I had rug pattern on my face from sleeping under my boss’s desk while she was out of town. I did it to have the experience, thinking it would yield something meaningful (now, a blog post 16 years later).

I discovered martinis that spring, and fixed mine with potato Vodka, sweet Vermouth, and a pickled okra for garnish. The okra looked like a witch’s finger. I sat under a cherry tree in the courtyard in my African robe, and picked the blossoms out of my glass as they dropped.

I had a crush on one of the other tenants and hoped she’d see me out there and join me, but she never did. I met her in the laundry room and fancied we’d get together since that’s where my mom and dad met. Instead, she had a boyfriend who was taking extra time to move out with her.

Someone kicked a hole in my front door on a weeknight and stole my jar of change for the laundry, and a briefcase that had a Laguiole knife I bought in France. I couldn’t lock the door and had to sleep with it ajar, so I kept a long flat-head screwdriver by my side, the only makeshift weapon I had, a tool intended to service the hard-to-access areas in a La Marzocco espresso machine.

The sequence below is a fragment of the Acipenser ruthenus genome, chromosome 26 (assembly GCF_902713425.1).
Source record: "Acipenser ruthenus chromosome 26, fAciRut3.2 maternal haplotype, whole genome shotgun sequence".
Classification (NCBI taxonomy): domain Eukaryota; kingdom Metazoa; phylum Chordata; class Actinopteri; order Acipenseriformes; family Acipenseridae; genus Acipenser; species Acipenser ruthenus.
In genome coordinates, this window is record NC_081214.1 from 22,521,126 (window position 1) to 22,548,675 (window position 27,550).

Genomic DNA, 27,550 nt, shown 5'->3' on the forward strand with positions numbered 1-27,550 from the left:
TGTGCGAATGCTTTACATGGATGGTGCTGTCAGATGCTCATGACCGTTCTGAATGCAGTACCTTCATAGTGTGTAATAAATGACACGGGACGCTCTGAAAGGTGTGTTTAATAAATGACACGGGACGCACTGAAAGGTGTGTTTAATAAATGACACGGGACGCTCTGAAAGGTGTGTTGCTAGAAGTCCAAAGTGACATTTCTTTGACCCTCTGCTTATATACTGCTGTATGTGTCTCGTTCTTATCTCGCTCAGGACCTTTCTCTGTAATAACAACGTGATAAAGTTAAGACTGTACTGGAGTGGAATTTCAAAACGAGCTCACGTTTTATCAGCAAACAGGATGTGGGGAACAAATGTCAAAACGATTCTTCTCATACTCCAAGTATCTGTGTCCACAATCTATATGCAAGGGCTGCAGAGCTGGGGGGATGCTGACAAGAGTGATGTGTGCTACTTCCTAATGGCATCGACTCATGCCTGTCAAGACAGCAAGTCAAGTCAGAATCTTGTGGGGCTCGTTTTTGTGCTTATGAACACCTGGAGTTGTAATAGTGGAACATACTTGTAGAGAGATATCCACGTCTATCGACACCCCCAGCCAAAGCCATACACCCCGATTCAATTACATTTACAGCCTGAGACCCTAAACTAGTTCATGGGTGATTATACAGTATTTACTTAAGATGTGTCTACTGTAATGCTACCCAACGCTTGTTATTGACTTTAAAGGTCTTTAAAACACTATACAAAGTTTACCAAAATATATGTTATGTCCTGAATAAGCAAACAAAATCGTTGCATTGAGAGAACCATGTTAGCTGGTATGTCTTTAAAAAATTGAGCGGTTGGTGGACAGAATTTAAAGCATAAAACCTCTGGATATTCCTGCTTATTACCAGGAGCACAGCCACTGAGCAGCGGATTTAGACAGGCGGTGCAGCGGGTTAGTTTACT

I walked to work, an hour’s journey downhill across Seattle’s Central District, then further, through Pioneer Square and SODO. I made a case for more responsibility, and was able to show that I only needed half the time to get my work done. My boss offered to promote me and I thought about it, but decided to leave Seattle and move to France instead.

About pinklightsabre

William Pearse publishes memoir, travel journals, poetry and prose, and lives in the Pacific Northwest.
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